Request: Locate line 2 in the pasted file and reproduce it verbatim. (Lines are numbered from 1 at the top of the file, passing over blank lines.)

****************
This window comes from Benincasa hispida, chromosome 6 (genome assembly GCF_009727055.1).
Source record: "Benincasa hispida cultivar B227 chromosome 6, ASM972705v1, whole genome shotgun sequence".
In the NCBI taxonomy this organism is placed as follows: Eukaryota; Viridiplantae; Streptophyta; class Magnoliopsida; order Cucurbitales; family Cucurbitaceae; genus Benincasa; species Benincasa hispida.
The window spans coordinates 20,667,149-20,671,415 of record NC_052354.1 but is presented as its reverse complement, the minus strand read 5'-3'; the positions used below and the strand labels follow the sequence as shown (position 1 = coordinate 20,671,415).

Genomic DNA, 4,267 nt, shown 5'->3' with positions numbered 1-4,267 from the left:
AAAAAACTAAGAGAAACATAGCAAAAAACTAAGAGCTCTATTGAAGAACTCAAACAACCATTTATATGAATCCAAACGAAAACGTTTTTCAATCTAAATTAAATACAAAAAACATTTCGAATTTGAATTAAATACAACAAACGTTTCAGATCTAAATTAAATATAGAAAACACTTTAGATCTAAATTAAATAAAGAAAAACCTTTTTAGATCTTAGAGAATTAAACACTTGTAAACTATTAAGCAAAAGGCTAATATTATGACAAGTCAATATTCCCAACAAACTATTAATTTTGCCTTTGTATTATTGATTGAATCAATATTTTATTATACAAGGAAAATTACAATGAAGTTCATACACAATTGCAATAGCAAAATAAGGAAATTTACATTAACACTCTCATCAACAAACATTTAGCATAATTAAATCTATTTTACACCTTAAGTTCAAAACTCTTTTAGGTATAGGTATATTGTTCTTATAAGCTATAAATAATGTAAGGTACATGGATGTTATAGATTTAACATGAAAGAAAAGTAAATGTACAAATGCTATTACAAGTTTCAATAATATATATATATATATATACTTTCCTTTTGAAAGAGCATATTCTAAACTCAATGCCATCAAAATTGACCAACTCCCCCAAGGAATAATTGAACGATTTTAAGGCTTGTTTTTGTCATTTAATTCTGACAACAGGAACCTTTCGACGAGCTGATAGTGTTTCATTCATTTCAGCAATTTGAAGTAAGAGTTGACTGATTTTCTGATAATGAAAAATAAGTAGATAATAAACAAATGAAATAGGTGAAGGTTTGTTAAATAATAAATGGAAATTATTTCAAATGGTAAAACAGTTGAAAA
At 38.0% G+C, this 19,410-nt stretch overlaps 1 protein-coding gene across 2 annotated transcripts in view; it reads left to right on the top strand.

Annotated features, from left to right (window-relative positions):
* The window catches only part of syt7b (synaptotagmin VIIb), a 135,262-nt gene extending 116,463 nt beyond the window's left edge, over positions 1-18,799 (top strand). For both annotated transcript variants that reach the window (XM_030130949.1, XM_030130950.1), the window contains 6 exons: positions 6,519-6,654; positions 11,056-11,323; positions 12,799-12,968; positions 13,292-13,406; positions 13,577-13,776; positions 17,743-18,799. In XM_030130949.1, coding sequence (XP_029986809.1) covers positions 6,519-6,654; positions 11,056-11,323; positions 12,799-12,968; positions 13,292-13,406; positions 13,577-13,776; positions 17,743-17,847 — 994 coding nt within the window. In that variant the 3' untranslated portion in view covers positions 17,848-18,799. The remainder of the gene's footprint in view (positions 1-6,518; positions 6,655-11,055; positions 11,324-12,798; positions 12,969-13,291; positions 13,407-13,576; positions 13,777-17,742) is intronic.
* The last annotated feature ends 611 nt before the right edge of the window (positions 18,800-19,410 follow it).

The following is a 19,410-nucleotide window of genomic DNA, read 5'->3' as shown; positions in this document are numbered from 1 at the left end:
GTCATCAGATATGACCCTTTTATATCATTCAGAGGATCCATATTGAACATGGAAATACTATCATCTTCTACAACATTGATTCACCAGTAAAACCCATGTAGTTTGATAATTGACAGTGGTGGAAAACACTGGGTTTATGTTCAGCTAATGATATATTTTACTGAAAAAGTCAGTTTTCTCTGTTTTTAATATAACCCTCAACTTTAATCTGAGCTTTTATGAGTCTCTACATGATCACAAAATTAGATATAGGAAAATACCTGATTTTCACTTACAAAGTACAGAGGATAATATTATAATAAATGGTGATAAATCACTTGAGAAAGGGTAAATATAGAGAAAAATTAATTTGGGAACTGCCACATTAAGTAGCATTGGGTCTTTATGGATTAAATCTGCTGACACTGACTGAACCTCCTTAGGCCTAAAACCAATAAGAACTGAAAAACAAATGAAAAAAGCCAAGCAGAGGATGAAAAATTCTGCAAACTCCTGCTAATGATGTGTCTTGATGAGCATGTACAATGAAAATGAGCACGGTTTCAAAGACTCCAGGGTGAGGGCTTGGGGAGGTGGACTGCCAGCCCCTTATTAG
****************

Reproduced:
Source record: "Benincasa hispida cultivar B227 chromosome 6, ASM972705v1, whole genome shotgun sequence".